But the Obama administration, many Democrats and privacy and civil-liberties groups contend the House-passed Cyber Intelligence Sharing and Protection Act, known as CISPA, favored by most Republicans, plays lip service to privacy and civil-liberties protection, a viewpoint the GOP disputes [see Obama Threatens to Veto Cybersecurity Bill].

A Possible Resolution

The outcome of the November election could resolve the standoff.

Five Democrats joined 40 Republicans to continue the filibuster on the Cybersecurity Act (Reid switched his vote to extend the filibuster as a parliamentary move so he could bring it up again), but some Democrats objected to the bill because they feel it didn't go far enough on civil liberties and privacy protection, not because they oppose the government establishing standards. Should Obama win reelection, and the five Democrats can be cajoled to vote for it, then only two more Republican votes would be needed (along with Reid's vote) to muster the 60 votes needed to end the filibuster. Then, a Senate-House conference committee could tackle the differences between the Cybersecurity Act and CISPA.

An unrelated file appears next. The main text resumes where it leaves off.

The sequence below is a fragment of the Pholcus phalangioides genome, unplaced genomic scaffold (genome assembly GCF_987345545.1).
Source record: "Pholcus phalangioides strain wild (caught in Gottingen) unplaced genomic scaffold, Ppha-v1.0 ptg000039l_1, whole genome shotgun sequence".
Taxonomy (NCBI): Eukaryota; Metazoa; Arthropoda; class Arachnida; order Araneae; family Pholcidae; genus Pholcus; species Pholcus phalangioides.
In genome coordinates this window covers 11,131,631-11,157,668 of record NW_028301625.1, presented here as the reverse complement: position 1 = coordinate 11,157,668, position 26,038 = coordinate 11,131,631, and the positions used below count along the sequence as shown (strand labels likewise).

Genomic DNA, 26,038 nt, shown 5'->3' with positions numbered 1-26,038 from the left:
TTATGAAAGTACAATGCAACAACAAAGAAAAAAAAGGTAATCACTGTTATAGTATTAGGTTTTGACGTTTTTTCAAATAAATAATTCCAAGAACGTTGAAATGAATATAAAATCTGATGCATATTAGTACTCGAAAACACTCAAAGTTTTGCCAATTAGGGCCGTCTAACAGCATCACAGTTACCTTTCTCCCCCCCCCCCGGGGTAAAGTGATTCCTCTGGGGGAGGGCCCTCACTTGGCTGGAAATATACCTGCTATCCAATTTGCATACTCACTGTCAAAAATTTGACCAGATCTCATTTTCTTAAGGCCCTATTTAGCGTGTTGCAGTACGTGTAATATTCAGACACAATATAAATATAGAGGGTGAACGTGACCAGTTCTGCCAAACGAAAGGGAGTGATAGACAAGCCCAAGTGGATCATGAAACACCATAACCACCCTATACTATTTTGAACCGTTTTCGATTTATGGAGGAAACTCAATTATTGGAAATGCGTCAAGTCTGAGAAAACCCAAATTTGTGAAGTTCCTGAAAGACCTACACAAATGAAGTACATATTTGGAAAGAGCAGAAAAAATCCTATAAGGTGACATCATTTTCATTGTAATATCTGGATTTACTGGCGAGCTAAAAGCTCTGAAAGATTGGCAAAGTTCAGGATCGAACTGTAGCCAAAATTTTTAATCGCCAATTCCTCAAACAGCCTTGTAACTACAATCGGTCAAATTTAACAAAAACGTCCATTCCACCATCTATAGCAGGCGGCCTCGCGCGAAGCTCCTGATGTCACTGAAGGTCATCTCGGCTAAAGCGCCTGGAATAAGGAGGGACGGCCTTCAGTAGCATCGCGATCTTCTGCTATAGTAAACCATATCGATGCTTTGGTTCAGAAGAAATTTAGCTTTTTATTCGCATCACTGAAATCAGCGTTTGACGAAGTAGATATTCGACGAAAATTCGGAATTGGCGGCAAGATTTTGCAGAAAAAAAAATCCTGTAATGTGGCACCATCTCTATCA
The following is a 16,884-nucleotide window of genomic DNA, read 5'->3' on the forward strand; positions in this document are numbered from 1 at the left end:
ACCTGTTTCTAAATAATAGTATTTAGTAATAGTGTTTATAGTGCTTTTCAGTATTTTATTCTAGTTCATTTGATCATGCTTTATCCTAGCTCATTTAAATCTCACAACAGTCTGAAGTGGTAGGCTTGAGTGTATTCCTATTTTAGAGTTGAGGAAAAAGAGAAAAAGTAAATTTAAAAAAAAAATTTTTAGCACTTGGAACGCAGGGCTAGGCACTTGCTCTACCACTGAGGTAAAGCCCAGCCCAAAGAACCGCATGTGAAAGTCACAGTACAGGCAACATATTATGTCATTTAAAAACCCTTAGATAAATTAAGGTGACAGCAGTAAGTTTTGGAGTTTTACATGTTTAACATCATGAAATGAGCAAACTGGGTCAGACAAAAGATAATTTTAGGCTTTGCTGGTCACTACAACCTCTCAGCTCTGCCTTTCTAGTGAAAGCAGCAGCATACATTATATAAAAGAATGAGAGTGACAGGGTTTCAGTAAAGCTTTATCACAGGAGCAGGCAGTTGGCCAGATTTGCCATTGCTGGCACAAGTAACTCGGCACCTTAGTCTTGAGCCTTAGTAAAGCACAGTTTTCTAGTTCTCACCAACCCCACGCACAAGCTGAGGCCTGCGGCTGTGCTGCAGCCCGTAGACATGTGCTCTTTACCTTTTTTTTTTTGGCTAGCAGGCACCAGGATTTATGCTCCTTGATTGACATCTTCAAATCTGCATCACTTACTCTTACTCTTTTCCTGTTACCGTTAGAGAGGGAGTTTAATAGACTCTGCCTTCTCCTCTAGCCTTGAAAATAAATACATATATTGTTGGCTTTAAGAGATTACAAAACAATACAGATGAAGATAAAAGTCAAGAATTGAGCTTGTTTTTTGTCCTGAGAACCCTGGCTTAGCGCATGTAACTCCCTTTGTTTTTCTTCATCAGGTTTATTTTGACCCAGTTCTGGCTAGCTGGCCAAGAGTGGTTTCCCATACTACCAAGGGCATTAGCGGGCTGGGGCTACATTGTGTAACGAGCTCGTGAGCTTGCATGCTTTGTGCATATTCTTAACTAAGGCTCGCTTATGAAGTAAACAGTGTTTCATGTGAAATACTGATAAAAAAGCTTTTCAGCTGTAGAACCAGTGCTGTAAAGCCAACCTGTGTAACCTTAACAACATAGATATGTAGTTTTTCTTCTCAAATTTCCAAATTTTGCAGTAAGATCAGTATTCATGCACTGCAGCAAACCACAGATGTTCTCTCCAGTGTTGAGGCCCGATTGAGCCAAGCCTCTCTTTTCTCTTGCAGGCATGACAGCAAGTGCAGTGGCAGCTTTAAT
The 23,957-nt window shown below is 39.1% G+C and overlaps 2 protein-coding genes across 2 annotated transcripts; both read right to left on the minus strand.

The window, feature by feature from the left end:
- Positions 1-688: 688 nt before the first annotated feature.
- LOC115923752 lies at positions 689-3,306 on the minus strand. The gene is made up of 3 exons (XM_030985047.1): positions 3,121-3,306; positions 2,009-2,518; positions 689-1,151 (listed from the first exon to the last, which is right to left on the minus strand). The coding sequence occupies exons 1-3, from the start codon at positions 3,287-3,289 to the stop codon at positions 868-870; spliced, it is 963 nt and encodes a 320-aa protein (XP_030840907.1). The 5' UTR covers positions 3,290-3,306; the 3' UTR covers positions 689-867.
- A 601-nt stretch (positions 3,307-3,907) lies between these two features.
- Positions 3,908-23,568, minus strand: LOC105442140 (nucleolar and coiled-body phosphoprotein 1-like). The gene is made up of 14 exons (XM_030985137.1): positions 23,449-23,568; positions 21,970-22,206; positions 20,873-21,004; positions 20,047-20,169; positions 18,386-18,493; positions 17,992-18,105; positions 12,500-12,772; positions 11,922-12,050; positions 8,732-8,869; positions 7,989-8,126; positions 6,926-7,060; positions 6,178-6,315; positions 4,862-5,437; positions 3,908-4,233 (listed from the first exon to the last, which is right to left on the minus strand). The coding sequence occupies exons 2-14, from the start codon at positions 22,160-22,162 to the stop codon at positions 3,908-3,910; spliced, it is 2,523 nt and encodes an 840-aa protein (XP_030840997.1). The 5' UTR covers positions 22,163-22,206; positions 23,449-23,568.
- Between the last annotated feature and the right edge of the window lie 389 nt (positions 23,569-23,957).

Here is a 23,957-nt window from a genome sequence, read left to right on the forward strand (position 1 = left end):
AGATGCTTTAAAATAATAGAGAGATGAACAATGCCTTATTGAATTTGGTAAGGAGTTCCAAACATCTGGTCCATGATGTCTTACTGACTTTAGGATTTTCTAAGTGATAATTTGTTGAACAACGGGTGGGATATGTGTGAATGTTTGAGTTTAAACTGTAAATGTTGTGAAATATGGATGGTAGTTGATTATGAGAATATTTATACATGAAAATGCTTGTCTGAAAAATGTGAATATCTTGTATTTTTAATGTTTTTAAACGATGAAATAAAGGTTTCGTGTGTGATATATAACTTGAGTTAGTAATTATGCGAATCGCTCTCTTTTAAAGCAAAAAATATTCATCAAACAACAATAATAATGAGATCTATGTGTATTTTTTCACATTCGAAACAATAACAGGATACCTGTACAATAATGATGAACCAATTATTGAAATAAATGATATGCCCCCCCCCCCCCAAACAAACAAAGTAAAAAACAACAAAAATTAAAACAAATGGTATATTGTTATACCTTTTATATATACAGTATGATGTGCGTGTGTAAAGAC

However, if Mitt Romney wins the election, and Republicans gain control of the Senate and expand their majority in the House, it's likely that GOP leaders would wait until next year to tackle cybersecurity legislation when a bill similar to CISPA would have a better chance of passing both houses.

What's unknown is how much pressure will be put on Congress to enact cybersecurity legislation. The fact, as Panetta pointed out, is that cyberspace is getting more dangerous, and Congress needs to act to shore up cyber defense.

Panetta is 'Dead On'

How real are the perils Panetta describes? Richard Stiennon, author of the book Surviving Cyberwar, says the defense secretary's assessment of cyberthreats is "dead on," although he doesn't believe the Cybersecurity Act would provide the needed protections. "A very disruptive attack against the power grid, manufacturing, chemical plants, you name it, is so easy that all that is lacking is an enemy that wants to exploit those weaknesses," he says.

Although Panetta raised the specter of an aggressor nation or extremist group wreaking devastation, his warnings were not as ominous as those voiced by others in the administration, Congress or elsewhere. "It was notable that he actively downplayed the national importance of cybercrime," says Allan Friedman, research director of the Center for Technology Innovation at the Brookings Institute. "Perhaps most notable was the absence of any mention of economic espionage or supply chain interference."